selling out

We "sell out" whenever we fail to take ownership over who we are. It's much easier to default to the expectations of friends/work/society/church rather than taking responsibility for our thinking and actions. It's a "sell out" in the sense of turning control over to someone/something else when we fail to take ownership over what God has entrusted us with.

Stephen Goforth

Accountability

Holding people to the responsible course is not demeaning; it is affirming. Proactivity is part of human nature, and although the proactive muscles may be dormant, they are there. By respecting the proactive nature of other people, we provide them with at least one clear, undistorted reflection from the social mirror.

Stephen Covey, The Seven Habits of Highly Effective People

Expecting Initiative

Holding people to the responsible course is not demeaning; it is affirming. Proactivity is part of human nature, and although the proactive muscles may be dormant, they are there. By respective the proactive nature of other people, we provide them with at least one clear, undistorted reflection from the social mirror.

Stephen Covey, The Seven Habits of Highly Effective People

Good intentions are not enough

Movement is not necessarily progress. More important than your obligation to follow your conscience, or at least prior to it, is your obligation to form your conscience correctly. Nobody -- remember this -- neither Hitler, nor Lenin, nor any despot you could name, ever came forward with a proposal that read, "Now, let's create a really oppressive and evil society." Hitler said, let's take the means necessary to restore our national pride and civic order. And Lenin said, "Let's take the means necessary to assure a fair distribution of the goods of the world."

In short, it is your responsibility... not just to be zealous in the pursuit of your ideals, but to be sure that your ideals are the right ones. Not merely in their ends, but in their means. That is perhaps the hardest part of being a good human being: Good intentions are not enough. Being a good person begins with being a wise person, then when you follow your conscience, will you be headed in the right direction.

Supreme Court Justice Antonin Scalia

Commencement Address at Langley High School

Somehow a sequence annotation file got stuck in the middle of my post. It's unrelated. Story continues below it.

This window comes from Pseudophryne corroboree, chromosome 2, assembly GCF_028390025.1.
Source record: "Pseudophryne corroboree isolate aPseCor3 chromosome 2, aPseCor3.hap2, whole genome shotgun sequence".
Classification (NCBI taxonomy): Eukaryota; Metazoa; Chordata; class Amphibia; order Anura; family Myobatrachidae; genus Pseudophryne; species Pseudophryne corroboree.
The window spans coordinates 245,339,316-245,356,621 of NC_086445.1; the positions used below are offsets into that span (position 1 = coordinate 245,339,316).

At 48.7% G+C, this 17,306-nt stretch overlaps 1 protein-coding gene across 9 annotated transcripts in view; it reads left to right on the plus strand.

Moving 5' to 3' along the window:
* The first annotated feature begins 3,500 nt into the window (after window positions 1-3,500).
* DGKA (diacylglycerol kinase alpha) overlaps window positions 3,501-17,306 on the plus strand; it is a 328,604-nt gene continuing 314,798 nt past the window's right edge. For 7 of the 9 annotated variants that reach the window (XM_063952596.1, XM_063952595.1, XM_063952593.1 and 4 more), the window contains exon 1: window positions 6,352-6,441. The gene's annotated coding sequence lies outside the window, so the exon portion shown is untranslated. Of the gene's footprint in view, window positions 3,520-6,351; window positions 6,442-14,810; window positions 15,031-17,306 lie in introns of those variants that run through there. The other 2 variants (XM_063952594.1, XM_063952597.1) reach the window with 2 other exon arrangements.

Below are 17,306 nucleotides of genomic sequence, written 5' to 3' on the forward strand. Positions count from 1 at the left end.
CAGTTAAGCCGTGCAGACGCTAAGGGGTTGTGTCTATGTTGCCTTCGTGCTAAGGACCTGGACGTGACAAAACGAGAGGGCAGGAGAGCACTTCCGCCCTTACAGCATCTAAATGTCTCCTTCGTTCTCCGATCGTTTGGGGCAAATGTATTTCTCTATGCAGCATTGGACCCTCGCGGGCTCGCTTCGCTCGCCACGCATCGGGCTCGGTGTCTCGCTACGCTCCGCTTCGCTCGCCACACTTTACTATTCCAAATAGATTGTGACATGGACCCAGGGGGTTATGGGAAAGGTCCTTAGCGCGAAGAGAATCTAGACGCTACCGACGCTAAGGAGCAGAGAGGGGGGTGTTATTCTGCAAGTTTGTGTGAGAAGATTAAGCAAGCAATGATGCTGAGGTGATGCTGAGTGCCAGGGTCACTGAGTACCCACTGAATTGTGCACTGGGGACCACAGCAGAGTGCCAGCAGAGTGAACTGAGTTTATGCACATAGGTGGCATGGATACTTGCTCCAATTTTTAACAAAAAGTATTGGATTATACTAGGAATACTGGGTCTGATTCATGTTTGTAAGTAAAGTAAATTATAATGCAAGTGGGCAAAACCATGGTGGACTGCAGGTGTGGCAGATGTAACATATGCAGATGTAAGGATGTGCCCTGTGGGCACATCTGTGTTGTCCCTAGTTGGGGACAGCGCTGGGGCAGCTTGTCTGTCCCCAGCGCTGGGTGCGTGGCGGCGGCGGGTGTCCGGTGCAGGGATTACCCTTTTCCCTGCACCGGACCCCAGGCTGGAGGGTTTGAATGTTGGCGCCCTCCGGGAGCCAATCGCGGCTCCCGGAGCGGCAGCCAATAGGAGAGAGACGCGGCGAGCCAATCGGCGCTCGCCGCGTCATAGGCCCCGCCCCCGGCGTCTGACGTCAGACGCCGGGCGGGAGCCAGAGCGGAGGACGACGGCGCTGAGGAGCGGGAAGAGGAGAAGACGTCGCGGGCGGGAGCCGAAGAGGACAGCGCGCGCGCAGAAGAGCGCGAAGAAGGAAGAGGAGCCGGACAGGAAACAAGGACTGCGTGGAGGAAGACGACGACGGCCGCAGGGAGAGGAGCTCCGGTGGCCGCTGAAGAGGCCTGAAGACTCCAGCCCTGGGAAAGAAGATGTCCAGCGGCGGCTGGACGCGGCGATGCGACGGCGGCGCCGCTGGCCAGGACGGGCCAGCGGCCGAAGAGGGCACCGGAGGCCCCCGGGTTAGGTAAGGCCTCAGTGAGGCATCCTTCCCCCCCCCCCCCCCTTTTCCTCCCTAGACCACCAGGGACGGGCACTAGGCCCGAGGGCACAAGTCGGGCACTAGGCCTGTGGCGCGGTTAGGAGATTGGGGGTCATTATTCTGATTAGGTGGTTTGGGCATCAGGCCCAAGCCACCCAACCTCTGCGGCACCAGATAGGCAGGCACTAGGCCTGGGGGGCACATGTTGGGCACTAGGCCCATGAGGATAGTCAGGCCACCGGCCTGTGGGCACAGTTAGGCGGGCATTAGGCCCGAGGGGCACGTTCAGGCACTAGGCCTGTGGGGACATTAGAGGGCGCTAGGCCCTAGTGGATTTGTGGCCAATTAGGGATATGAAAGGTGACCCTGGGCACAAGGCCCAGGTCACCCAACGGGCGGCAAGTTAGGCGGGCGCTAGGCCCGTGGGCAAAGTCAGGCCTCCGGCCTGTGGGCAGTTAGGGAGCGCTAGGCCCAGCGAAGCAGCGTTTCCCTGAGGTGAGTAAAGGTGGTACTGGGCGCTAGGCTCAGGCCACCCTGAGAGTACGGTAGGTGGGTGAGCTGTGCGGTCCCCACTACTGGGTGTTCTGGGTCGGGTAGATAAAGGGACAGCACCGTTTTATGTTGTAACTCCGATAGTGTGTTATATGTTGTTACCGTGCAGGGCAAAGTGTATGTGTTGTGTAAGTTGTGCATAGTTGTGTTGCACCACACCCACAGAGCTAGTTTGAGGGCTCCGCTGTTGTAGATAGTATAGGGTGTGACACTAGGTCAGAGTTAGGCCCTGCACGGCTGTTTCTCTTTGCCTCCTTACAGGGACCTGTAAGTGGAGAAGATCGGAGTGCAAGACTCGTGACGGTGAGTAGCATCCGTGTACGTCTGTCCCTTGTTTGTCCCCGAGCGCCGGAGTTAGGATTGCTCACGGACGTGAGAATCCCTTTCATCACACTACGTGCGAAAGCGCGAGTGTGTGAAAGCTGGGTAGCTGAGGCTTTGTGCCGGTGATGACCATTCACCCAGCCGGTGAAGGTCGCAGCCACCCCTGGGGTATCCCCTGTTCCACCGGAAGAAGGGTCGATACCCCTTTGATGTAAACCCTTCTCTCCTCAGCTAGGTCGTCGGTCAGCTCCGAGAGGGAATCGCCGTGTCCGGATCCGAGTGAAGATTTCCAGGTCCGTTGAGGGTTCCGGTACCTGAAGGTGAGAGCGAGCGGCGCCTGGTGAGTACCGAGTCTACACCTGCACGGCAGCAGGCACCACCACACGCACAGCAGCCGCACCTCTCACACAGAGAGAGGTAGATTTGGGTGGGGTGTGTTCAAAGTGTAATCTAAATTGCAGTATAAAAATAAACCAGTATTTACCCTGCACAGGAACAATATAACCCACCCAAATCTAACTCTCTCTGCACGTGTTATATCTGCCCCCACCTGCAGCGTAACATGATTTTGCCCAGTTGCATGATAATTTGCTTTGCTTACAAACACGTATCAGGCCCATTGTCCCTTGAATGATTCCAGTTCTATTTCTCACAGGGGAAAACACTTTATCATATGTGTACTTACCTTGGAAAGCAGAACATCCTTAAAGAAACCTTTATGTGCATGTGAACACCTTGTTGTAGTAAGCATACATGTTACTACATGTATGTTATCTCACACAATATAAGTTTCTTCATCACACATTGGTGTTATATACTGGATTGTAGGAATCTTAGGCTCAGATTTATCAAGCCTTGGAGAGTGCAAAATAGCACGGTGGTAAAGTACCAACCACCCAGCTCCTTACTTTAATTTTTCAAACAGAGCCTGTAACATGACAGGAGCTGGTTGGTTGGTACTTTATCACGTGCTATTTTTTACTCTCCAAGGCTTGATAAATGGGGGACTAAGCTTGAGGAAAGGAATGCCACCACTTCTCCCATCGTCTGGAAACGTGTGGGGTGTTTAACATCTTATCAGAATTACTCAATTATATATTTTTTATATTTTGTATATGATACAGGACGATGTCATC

June 17, 2010

Good intentions are not enough

Movement is not necessarily progress. More important than your obligation to follow your conscience, or at least prior to it, is your obligation to form your conscience correctly. Nobody -- remember this -- neither Hitler, nor Lenin, nor any despot you could name, ever came forward with a proposal that read, "Now, let's create a really oppressive and evil society." Hitler said, let's take the means necessary to restore our national pride and civic order. And Lenin said, "Let's take the means necessary to assure a fair distribution of the goods of the world."

In short, it is your responsibility... not just to be zealous in the pursuit of your ideals, but to be sure that your ideals are the right ones. Not merely in their ends, but in their means. That is perhaps the hardest part of being a good human being: Good intentions are not enough. Being a good person begins with being a wise person, then when you follow your conscience, will you be headed in the right direction.

Supreme Court Justice Antonin Scalia

Commencement Address at Langley High School

June 17, 2010

Two Ways of Relating to the World

Most people who come to see a psychiatrist are suffering from what is called either neurosis or a character disorder. Put most simply, these two conditions are disorders of responsibility, and as such they are opposite styles of relating to the world and its problems. The neurotic assumes too much responsibility; the person with character disorder not enough. When neurotics are in conflict with the world they automatically assume that they are at fault. When those with character disorders are in conflict with the world they automatically assume that the world is at fault.